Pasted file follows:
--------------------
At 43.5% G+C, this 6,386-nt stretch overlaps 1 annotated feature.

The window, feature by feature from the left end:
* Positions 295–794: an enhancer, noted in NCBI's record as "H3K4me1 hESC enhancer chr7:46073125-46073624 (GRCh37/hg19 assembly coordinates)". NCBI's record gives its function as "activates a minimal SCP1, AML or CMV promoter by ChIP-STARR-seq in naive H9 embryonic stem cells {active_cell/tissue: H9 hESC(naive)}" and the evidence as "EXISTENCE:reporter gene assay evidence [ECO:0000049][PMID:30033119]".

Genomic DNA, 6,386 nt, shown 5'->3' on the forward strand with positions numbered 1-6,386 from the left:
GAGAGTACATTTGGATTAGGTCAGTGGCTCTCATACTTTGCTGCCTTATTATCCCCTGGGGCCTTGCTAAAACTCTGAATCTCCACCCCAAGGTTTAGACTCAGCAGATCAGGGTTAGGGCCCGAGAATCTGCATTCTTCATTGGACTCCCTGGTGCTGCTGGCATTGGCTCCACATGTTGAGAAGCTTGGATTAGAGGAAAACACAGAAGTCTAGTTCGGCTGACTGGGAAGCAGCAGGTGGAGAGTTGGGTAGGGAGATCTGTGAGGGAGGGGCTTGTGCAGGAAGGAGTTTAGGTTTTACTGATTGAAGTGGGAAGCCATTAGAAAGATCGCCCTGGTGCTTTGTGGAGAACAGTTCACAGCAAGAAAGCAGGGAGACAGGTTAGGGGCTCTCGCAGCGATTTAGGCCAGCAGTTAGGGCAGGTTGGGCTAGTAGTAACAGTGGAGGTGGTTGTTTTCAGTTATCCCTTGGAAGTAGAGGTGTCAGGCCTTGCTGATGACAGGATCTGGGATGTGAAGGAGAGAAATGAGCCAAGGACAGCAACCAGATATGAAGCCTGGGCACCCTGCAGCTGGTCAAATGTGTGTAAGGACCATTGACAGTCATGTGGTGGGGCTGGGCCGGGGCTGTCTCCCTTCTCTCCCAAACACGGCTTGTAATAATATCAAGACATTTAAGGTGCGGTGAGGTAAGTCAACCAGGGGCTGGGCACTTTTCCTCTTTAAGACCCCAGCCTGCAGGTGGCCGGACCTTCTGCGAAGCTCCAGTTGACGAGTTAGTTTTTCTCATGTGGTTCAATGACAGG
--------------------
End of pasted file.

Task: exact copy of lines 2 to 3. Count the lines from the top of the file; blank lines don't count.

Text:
The window, feature by feature from the left end:
* Positions 295–794: an enhancer, noted in NCBI's record as "H3K4me1 hESC enhancer chr7:46073125-46073624 (GRCh37/hg19 assembly coordinates)". NCBI's record gives its function as "activates a minimal SCP1, AML or CMV promoter by ChIP-STARR-seq in naive H9 embryonic stem cells {active_cell/tissue: H9 hESC(naive)}" and the evidence as "EXISTENCE:reporter gene assay evidence [ECO:0000049][PMID:30033119]".